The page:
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Sixty-Four Percent of Diverse TV Writers Experience Discrimination or Harassment on the Job, New Report Finds

Sixty-four percent of diverse writers working in television today have experienced bias, discrimination or harassment, including seeing their pitches rejected only for a non-diverse writer to pitch the same idea and get accepted, a new report finds.

In addition to the 64% of diverse writers that experienced bias, discrimination and/or harassment, 58% said they experienced microaggressions in the room. Fifty-eight percent also reported that they experienced pushback when pitching a non-stereotypically diverse character or diverse storyline, and 53% reported rejection upon pitching a specific idea but when a non-diverse writer pitched the same idea later, it was accepted from that writer.

The “Think Tank for Inclusion and Equity” (TTIE) report, from a consortium of working TV writers and therapist Alton Carswell (MA, LMFT), was put together to dig deeper into how working Hollywood writers who identify as women or non-binary, LGBTQ, people of color and people with disabilities fare within the writers’ rooms. The report reveals that many of these hires fall into “checking the box” for diversity hire but do not provide ample opportunities for these writers to advance their careers.

The TTIE Diversity Report relied on a survey from working writers to gather its data and acknowledges that the numbers only reflect the participants in the survey, not all of Hollywood. The writers reflected in this survey include 68% writers who identify as female or non-binary, 67% people of color, 32% LGBTQ and 14% people with disabilities. Eighty-three percent of these individuals are members of the Writers Guild of America, with the majority at 80% part of WGAW and only 3% WGAE. Five percent are part of WGC, 6% are members of IATSE and 13% are non-union. Of these writers, 43% make up the staff writer to executive story editor level, while 15% are producers and co-producers, and 35% are supervising producers and higher.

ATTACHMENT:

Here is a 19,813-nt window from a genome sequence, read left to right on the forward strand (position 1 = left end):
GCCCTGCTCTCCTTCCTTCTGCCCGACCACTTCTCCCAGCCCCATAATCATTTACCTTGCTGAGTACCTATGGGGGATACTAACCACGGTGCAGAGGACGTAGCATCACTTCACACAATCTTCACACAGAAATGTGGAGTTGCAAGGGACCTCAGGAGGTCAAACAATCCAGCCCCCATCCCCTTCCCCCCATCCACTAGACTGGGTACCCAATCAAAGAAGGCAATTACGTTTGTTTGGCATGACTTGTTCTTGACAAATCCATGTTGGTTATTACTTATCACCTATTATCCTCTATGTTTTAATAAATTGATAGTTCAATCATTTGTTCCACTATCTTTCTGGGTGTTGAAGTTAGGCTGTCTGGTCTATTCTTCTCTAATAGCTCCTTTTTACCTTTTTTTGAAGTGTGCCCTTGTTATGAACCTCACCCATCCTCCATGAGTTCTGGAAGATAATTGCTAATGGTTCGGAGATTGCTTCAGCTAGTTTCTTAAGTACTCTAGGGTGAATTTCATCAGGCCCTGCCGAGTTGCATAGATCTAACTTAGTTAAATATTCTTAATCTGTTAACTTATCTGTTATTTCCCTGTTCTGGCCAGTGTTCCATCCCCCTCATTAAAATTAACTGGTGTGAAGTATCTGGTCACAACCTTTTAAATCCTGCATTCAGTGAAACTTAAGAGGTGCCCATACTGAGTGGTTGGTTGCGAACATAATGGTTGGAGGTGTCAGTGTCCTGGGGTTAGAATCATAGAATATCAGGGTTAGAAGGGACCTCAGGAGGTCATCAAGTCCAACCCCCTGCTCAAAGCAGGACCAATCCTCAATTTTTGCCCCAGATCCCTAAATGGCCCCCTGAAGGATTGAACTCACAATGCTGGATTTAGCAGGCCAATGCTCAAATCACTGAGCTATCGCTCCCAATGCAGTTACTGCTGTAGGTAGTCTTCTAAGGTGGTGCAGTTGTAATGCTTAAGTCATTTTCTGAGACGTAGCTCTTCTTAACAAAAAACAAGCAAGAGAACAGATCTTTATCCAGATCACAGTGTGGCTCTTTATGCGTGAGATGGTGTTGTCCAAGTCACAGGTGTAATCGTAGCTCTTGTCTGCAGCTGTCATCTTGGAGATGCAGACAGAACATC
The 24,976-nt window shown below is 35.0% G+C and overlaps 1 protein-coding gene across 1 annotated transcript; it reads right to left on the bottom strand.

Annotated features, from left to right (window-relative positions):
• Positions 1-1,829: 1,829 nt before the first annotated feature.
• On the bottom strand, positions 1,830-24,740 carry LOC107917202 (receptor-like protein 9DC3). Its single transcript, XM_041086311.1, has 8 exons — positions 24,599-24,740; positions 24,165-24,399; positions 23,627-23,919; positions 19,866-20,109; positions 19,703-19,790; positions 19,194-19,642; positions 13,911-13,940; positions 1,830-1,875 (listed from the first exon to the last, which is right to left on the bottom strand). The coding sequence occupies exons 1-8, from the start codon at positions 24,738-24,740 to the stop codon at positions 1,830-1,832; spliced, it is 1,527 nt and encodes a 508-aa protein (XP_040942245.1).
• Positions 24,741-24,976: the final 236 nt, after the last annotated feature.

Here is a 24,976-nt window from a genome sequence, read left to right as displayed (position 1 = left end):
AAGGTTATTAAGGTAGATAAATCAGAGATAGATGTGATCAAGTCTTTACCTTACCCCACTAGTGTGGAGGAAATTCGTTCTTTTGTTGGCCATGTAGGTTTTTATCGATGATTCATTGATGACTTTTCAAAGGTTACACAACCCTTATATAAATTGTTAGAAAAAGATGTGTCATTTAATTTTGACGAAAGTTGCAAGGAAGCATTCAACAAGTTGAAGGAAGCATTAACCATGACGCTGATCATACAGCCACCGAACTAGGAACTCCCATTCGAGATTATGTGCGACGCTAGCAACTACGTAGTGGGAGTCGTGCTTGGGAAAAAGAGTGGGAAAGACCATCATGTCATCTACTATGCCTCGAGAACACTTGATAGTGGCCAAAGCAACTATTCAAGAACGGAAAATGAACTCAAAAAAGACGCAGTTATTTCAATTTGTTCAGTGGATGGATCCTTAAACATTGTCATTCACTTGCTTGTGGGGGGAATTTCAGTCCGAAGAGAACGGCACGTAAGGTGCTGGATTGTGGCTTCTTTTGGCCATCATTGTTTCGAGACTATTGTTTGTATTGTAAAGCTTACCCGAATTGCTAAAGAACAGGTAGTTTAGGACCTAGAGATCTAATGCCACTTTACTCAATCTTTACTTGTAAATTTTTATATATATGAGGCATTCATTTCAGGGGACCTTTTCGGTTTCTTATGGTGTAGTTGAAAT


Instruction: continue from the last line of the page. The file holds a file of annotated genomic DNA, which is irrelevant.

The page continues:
Forty-two percent of these writers surveyed reported they got their first or second job as a diversity hire; 73% of diverse writers reported repeating a title at least once; and 15% reported that they took a demotion in order to take the job in the first place. Thirty-four percent of the women and non-binary writers reported being the only woman or non-binary member of the writing staff, while 38% of writers with disabilities reported being the only one, 65% of people of color reported being the only one, and 68% of LGBTQ writers reported being the only one.

When polled about the group these writers thought to be the most resistant to inclusive story content, 61% reported showrunners, while 41% reported network, 37% reported general writers’ room, 36% reported the No. 2 on staff and 35% reported the studio. However, 51% reported that they have never worked on a show that featured all non-diverse main characters.

The survey, which was conducted online between July 28 and Sept. 1 of last year, consists of responses from 282 working television writers and/or writing program/fellowship alumni. Fifty-two percent of the writers participated in a fellowship or writing program, and when asked what they were able to accomplish within one year of completing their program, 67% reported receiving staffing meetings; 60% reported that they were staffed on a show; and 58% reported that they secured representation (i.e. agent, manager).

The report suggests a few ways to improve not only representation but also treatment of such writers, including the need for the WGA, agencies, production companies, studios and networks to work together to collect, track and review inclusion and equity data for staffing submissions — as well as for the ranks within the writers’ rooms. Additionally, it called for more mentorship and educational programs, including establishing a “showrunners’ think tank” that would identify and disseminate best practices and be incorporated into the WGA showrunners’ training program, which the report also proposed should become mandatory for all new showrunners.

Additional training in areas of discrimination and harassment and establishing a code of conduct would be advised, per the report, as would creating clear guidelines for title promotion in the WGA Minimum Basic Agreement, and instituting additional programs to financially incentivize promotions for diverse writers, while sanctioning shows or upper level writers who abuse these programs.

The report also calls for the WGA and industry players to unite and commit to “an independent third-party reporting system” for bias, discrimination and harassment in order to enforce sanctions for offenders, as well as to provide transparency when implementing these new steps. Annual reviews of the programs and exit interviews with diverse writers were advised in order to further track progress and be held accountable for progress, or lack thereof.

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